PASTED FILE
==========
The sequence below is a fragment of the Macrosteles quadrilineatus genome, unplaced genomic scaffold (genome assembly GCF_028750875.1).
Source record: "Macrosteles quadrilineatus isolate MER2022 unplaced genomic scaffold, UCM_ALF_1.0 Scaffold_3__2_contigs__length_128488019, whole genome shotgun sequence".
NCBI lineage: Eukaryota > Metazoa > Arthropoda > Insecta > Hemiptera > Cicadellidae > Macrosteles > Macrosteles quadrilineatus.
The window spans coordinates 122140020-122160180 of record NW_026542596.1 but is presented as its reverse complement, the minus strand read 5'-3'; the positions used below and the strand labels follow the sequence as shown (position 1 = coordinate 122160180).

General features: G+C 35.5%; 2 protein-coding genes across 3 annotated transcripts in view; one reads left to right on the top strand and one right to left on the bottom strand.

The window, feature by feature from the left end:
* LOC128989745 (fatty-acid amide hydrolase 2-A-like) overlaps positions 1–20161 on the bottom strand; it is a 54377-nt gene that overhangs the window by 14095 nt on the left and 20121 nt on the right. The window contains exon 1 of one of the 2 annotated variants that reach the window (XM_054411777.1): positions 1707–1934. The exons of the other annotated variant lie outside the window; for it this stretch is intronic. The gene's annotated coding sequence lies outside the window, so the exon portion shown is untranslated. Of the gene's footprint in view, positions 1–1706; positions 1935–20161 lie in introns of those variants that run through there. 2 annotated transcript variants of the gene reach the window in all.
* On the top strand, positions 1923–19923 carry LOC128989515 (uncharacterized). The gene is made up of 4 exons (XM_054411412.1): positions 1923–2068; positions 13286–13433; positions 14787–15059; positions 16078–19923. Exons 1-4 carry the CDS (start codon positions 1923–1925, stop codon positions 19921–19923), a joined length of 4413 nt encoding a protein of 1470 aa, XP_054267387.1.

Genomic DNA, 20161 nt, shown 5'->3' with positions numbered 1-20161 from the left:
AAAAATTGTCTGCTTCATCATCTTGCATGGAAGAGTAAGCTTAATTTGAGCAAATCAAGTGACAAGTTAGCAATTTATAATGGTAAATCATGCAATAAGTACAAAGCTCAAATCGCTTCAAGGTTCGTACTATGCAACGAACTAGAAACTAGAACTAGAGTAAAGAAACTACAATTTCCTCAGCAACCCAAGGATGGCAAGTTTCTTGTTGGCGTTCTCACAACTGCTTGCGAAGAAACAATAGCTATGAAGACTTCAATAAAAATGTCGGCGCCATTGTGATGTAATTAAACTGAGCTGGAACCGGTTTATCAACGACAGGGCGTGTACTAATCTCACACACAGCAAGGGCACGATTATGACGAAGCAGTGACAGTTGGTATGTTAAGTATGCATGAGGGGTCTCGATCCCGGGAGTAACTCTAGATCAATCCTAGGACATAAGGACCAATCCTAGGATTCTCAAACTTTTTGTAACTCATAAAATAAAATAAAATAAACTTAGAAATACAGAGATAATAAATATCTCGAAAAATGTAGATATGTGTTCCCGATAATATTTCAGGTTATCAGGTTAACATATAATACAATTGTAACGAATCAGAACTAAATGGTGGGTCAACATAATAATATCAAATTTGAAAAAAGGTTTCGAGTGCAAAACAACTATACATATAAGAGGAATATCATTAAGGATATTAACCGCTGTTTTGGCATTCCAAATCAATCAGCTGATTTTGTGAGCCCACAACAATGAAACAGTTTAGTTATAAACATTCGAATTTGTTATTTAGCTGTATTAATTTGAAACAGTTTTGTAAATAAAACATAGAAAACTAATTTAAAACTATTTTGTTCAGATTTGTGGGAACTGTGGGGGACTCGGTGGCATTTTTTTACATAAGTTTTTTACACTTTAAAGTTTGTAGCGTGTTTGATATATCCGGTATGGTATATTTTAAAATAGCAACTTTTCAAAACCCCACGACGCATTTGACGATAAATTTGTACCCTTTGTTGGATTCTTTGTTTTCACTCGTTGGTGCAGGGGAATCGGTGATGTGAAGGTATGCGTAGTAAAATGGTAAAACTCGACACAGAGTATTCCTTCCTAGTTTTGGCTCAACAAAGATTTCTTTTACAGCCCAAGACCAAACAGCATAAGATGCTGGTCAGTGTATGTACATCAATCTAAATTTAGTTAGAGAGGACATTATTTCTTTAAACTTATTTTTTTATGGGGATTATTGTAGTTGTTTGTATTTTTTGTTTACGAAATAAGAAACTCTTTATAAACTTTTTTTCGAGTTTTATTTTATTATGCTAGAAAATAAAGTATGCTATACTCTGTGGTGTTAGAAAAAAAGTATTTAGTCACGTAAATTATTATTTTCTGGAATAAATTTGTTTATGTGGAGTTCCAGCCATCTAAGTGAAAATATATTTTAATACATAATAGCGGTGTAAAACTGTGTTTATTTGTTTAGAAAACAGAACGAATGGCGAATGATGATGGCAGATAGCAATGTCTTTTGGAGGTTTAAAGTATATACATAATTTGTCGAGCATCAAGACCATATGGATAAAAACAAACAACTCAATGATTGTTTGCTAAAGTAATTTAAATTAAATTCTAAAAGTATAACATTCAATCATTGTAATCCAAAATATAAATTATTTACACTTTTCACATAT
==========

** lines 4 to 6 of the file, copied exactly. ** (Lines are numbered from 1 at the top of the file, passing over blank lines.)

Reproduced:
The window spans coordinates 122140020-122160180 of record NW_026542596.1 but is presented as its reverse complement, the minus strand read 5'-3'; the positions used below and the strand labels follow the sequence as shown (position 1 = coordinate 122160180).

General features: G+C 35.5%; 2 protein-coding genes across 3 annotated transcripts in view; one reads left to right on the top strand and one right to left on the bottom strand.

The window, feature by feature from the left end: